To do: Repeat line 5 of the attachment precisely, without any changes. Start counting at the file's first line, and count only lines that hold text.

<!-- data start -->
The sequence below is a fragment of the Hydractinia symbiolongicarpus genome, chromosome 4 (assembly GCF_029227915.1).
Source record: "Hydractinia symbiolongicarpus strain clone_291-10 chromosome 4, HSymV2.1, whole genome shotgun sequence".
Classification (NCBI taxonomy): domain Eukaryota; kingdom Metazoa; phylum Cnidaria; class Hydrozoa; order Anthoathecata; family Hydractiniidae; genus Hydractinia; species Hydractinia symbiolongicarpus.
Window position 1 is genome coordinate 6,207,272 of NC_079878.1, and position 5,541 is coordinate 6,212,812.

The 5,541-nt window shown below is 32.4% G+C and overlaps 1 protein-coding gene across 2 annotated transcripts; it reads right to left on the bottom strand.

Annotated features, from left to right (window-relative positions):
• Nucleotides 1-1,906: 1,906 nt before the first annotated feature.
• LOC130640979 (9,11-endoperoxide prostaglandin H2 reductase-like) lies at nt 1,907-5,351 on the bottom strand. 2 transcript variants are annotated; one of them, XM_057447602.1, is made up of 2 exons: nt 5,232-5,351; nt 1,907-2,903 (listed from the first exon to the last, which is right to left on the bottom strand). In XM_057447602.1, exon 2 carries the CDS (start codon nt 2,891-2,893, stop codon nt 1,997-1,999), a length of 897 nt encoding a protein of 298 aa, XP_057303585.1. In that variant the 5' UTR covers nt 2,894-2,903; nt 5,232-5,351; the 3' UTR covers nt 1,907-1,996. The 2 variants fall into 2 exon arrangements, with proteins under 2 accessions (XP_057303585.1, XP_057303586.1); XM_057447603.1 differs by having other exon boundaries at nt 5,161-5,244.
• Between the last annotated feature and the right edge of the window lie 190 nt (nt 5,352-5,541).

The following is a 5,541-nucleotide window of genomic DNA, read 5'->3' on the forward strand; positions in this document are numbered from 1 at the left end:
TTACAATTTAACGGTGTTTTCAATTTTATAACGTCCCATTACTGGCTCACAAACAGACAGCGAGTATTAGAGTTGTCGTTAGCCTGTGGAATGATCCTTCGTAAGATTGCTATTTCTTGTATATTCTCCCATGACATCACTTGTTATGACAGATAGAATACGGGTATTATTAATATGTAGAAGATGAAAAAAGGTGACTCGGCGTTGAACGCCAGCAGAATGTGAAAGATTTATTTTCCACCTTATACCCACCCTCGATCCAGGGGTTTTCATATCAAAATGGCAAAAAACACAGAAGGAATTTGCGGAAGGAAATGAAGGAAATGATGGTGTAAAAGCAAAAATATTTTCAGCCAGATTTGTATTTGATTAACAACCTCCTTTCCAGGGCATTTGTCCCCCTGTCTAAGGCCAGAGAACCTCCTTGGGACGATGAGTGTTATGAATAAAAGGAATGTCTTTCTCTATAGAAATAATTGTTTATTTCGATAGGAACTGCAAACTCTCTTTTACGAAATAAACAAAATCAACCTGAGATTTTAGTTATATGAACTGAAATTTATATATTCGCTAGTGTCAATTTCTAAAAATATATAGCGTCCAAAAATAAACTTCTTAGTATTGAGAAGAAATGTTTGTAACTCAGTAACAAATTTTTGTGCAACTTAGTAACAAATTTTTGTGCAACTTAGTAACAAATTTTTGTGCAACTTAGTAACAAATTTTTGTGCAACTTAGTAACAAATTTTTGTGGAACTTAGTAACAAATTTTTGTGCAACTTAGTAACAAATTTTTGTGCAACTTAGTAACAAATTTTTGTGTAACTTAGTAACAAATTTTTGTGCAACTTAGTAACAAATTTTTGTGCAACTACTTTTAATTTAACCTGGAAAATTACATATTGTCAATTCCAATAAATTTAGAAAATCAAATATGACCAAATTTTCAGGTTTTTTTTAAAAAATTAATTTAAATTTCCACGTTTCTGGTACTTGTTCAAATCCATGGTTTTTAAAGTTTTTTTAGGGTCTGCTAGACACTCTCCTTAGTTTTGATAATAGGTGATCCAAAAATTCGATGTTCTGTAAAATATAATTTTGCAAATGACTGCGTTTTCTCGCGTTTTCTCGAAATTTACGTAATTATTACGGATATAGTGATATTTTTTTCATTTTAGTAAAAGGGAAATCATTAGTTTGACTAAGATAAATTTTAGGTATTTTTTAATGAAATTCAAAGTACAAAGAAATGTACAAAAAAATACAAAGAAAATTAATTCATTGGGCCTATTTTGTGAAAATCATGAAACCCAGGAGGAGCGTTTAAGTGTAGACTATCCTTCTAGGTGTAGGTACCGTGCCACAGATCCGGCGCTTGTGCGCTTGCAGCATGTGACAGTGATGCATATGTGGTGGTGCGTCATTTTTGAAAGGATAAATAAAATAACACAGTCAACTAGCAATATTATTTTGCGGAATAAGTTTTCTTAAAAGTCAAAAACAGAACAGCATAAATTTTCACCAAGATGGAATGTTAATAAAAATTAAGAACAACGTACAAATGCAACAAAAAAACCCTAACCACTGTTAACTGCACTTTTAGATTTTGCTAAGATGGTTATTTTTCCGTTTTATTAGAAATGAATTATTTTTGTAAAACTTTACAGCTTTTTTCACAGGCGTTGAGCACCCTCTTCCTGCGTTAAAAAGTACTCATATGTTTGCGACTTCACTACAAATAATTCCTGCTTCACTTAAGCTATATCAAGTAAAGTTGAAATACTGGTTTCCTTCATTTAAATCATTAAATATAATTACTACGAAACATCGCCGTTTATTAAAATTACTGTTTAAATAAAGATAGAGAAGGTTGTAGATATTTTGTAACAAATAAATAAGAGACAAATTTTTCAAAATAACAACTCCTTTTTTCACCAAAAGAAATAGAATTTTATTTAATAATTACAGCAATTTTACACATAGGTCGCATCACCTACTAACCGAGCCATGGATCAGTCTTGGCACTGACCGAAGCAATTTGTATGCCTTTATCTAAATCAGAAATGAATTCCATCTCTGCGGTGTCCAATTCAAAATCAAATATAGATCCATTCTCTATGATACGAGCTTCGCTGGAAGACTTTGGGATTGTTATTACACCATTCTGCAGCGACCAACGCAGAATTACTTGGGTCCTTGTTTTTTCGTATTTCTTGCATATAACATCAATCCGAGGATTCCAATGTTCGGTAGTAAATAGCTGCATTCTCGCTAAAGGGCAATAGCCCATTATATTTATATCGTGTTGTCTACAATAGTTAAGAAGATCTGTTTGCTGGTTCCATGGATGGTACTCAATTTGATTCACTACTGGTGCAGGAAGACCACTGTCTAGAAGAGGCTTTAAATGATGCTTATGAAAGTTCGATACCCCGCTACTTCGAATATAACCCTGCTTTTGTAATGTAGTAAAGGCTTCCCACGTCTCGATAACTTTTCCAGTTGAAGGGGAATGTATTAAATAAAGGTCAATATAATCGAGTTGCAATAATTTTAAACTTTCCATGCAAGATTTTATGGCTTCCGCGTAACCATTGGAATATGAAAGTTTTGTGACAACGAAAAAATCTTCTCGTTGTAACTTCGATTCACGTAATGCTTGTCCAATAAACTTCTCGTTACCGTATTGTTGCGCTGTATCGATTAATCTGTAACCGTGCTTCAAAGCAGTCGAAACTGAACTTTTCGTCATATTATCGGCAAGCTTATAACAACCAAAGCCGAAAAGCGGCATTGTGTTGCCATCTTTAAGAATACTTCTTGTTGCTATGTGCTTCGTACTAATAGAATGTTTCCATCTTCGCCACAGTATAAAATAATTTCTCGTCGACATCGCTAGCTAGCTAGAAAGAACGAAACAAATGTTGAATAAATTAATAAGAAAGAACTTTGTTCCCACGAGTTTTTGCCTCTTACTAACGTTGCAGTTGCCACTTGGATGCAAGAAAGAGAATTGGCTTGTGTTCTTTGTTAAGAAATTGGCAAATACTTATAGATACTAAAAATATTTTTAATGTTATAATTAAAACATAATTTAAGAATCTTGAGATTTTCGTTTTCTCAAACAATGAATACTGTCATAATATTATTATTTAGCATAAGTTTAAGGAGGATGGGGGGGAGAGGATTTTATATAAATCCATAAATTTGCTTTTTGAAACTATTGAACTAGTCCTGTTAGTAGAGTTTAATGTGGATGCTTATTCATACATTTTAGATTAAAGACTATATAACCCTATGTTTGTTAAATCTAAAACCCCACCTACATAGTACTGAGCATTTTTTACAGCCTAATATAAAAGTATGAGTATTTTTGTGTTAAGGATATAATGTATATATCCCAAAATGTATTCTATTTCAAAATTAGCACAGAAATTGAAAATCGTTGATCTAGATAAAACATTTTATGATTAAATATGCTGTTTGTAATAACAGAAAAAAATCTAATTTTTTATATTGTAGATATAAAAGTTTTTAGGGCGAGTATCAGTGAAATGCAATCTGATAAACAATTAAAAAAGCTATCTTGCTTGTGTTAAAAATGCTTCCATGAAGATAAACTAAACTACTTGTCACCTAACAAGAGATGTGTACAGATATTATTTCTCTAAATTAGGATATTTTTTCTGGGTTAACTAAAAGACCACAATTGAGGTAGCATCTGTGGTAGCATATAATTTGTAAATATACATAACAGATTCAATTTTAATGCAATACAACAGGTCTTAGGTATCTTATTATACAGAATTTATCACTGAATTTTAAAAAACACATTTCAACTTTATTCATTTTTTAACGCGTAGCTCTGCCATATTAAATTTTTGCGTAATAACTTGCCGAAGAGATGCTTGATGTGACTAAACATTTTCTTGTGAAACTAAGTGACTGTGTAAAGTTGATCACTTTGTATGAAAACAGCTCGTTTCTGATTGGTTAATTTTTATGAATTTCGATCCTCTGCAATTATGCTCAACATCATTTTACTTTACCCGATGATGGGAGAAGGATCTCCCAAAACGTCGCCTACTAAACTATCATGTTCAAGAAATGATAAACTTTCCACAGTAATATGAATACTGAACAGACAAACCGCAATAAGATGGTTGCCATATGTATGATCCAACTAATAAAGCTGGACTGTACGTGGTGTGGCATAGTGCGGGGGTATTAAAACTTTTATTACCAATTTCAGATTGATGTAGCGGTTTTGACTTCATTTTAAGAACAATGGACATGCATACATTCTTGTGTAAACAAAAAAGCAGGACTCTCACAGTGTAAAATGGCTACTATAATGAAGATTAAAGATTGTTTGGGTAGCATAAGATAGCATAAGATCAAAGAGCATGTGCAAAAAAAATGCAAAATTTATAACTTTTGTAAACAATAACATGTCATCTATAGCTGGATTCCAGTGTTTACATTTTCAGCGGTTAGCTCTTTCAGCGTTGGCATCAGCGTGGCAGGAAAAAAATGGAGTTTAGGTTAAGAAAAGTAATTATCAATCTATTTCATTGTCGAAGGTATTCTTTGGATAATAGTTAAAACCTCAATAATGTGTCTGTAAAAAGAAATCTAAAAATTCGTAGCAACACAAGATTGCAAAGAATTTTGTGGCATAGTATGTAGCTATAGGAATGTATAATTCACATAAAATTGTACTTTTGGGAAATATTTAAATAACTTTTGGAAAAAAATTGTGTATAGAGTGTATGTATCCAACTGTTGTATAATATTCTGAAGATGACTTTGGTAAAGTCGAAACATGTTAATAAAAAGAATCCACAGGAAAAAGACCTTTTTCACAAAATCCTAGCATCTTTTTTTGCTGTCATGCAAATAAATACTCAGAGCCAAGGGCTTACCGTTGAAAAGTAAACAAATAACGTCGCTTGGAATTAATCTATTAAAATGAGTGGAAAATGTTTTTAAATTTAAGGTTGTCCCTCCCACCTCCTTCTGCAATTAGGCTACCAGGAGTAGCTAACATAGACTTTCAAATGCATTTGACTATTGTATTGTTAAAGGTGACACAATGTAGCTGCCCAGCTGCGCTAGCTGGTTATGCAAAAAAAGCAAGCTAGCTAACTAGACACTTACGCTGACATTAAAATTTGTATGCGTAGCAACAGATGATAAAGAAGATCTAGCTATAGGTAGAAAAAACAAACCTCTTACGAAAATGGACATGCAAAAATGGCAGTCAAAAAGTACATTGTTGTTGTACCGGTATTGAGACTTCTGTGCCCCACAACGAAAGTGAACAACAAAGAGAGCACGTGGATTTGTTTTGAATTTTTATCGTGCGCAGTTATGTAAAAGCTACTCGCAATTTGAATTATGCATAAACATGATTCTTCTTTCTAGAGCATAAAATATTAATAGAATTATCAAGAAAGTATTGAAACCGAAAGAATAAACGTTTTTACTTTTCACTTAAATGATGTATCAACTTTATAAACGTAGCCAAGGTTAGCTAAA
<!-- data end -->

The 5,541-nt window shown below is 32.4% G+C and overlaps 1 protein-coding gene across 2 annotated transcripts; it reads right to left on the bottom strand.